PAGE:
So while the absolute number of opens stayed more or less the same (about 2,250), by cutting the list size from 7,335 to 5,380, the open rate jumped.
“Now hold on just a cotton pickin’ minute, you fast-talking, slick-walking, coast-hugging, E-Newsletter varmint,” you’re probably saying (assuming you’ve been watching old Yosemite Sam cartoons, as I have). “You may have increased your open rate, but what good’s it done, yer doggone fool?!”
Excellent point… it hasn’t done me any good. Because while the rate itself has indeed improved, as a practical matter, nothing has changed.
I mention all this, not to suggest that you should ignore open rate, but only to point out that, despite its rock star status here in e-mail marketing land, open rate is anything but perfect.
Some reasons why:
- It’s a relative number. Open rate isn’t a direct measure of readership. It’s a measure of readership divided by delivered e-mails. You can cause a drastic and immediate change in the numbers without doing anything to improve reality.
- It’s largely a function of the list itself. If your emails are only sent to people who have explicitly asked to receive them, your open rate is going to be a lot higher than if it’s sent to every e-mail you can get your hands on. This suggests that while tracking your rate is a good idea, comparing yours to someone else’s (not advisable in many areas of life), is not very productive.
- It’s not accurate anyway. I won’t bore you with the details on how open statistics are captured and classified, only to say that the data itself has more noise than a senate subcommittee. Which means that despite their aura of precision, the open rate numbers you’re getting with your emails are just an approximation of what’s actually happening.
Here’s the bottom line. I’m all for capturing data and measuring results. Keep in mind, however, that the numbers in your spreadsheet can sometimes do as much to hide the truth as to uncover it.
Michael Katz is Founder and Chief Penguin of Blue Penguin Development. He specializes in working with solo professionals and, in particular, teaching them how to get more clients, more consistently. Sign up for his free newsletter, The Likeable Expert Gazette, here.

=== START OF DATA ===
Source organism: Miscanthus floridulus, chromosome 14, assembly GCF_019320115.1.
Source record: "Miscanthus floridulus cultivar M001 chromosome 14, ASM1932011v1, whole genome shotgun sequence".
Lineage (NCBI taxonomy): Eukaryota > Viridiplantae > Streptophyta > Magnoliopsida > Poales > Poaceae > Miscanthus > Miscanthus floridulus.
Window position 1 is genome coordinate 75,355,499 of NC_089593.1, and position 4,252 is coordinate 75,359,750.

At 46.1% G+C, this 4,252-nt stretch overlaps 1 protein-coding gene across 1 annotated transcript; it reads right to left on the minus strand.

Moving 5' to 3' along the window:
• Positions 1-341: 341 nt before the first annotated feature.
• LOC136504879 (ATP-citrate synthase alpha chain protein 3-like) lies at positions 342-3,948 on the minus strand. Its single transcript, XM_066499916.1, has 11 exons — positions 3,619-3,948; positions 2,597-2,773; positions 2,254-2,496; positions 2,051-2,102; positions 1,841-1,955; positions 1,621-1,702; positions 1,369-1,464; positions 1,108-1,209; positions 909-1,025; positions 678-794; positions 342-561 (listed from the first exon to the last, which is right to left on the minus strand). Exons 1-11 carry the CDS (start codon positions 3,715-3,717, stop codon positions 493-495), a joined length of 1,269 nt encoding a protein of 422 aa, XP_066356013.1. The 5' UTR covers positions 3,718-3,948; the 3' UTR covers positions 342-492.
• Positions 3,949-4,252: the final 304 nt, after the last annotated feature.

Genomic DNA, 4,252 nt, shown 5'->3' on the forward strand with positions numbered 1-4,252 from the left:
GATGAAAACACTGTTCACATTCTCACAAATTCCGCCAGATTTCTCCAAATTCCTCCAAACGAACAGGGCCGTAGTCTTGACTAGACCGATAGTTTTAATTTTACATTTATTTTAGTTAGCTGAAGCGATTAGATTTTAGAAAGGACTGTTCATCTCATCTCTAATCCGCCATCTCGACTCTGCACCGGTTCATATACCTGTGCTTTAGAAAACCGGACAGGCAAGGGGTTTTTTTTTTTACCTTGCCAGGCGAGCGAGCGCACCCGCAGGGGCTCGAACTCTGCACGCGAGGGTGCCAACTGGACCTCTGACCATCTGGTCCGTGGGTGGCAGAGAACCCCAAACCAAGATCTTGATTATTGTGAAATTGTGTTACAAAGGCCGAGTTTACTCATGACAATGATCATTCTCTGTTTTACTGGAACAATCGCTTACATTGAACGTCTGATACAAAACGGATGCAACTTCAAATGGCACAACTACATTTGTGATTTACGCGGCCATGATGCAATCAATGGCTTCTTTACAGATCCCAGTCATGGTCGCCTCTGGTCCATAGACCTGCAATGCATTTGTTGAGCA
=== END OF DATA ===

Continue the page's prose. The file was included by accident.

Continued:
By Michael Katz |
Posted: November 26th, 2013 |
[by Rosh Sillars]
The most important metric is the one that feeds you and your family. In the digital age it’s called a conversion. A conversion is a visitor to your website or landing page doing what you want them to do. This could be signing up for your newsletter, or downloading an ebook or photo calendar. These conversions are good, but the most important conversions are the ones that involve the exchange of money.
It is important to keep track of the metrics that lead to these conversions. There may be many paths to a conversion; some deserve more of your attention than others. Make note of where you receive your leads. Do they come from client referrals, networking, or people finding your work via the search engines?
Whatever it is, you need to do more of that. I know it may seem obvious, but many business owners do not follow this basic idea.
How do you close the sale? Do you close more sales when you visit the client in person, talk on the phone, or follow up with an email? Everyone has different skills and the answer is not the same for all.
Which marketing channels generate more sales – not leads — for your business? Is it search engine marketing, social media engagement, email marketing?
Break it down. Activity doesn’t always lead to work. Make sure you pay attention to what works and let go of what does not.
Rosh Sillars is a photographer and marketing consultant for Synectics Media.
By Rosh Sillars |
Posted: November 25th, 2013 |